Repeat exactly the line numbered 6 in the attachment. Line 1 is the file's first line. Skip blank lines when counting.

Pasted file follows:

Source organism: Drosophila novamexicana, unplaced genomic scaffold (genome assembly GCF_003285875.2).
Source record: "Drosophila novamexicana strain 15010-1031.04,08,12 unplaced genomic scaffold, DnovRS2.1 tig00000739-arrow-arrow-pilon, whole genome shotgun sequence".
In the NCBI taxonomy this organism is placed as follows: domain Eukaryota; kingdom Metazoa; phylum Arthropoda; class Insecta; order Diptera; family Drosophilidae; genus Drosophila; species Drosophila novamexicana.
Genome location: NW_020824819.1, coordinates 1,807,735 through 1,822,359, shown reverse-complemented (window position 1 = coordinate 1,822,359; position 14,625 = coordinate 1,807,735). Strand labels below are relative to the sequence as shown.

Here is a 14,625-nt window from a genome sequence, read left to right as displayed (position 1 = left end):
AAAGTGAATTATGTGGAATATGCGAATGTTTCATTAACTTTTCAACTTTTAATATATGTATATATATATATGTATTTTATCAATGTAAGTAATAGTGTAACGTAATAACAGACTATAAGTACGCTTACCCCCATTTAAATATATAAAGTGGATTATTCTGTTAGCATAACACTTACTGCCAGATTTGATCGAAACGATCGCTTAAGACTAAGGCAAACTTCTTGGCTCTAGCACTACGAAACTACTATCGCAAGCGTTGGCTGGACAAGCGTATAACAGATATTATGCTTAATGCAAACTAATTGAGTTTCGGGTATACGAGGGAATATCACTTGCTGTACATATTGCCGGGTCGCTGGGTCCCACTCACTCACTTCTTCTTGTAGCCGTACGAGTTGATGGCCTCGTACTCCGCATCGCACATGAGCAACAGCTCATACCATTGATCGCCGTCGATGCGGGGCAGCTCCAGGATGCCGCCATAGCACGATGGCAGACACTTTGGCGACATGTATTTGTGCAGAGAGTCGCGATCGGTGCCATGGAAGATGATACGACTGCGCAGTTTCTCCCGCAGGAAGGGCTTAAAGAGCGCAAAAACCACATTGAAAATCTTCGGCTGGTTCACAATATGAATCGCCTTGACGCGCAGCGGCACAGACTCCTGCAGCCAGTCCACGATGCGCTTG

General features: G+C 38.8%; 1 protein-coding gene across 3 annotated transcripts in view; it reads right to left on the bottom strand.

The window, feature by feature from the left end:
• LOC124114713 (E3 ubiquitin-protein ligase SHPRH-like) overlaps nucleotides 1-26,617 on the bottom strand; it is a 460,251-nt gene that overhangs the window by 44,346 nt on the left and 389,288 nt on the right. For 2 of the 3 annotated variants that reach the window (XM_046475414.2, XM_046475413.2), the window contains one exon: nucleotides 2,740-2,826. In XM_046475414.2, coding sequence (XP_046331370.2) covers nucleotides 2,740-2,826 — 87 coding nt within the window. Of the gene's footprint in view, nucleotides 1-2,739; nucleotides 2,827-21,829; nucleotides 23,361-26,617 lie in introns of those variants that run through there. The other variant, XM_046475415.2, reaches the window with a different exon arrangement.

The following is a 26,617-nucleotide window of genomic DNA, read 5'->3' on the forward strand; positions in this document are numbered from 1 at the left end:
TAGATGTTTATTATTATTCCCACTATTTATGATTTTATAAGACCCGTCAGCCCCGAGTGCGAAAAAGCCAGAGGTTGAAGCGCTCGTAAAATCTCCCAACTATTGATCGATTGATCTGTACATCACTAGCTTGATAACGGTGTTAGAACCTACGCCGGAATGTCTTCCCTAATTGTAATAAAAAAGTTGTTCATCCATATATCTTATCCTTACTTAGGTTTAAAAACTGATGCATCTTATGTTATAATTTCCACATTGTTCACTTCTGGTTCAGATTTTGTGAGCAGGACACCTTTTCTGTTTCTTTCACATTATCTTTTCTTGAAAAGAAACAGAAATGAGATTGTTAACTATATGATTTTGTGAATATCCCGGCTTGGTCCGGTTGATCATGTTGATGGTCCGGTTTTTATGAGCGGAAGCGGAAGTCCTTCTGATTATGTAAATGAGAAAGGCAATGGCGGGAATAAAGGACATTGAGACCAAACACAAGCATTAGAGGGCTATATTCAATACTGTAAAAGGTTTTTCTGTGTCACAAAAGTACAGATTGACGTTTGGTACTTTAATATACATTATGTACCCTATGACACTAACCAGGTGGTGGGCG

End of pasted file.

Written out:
AAAGTGAATTATGTGGAATATGCGAATGTTTCATTAACTTTTCAACTTTTAATATATGTATATATATATATGTATTTTATCAATGTAAGTAATAGTGTAACGTAATAACAGACTATAAGTACGCTTACCCCCATTTAAATATATAAAGTGGATTATTCTGTTAGCATAACACTTACTGCCAGATTTGATCGAAACGATCGCTTAAGACTAAGGCAAACTTCTTGGCTCTAGCACTACGAAACTACTATCGCAAGCGTTGGCTGGACAAGCGTATAACAGATATTATGCTTAATGCAAACTAATTGAGTTTCGGGTATACGAGGGAATATCACTTGCTGTACATATTGCCGGGTCGCTGGGTCCCACTCACTCACTTCTTCTTGTAGCCGTACGAGTTGATGGCCTCGTACTCCGCATCGCACATGAGCAACAGCTCATACCATTGATCGCCGTCGATGCGGGGCAGCTCCAGGATGCCGCCATAGCACGATGGCAGACACTTTGGCGACATGTATTTGTGCAGAGAGTCGCGATCGGTGCCATGGAAGATGATACGACTGCGCAGTTTCTCCCGCAGGAAGGGCTTAAAGAGCGCAAAAACCACATTGAAAATCTTCGGCTGGTTCACAATATGAATCGCCTTGACGCGCAGCGGCACAGACTCCTGCAGCCAGTCCACGATGCGCTTG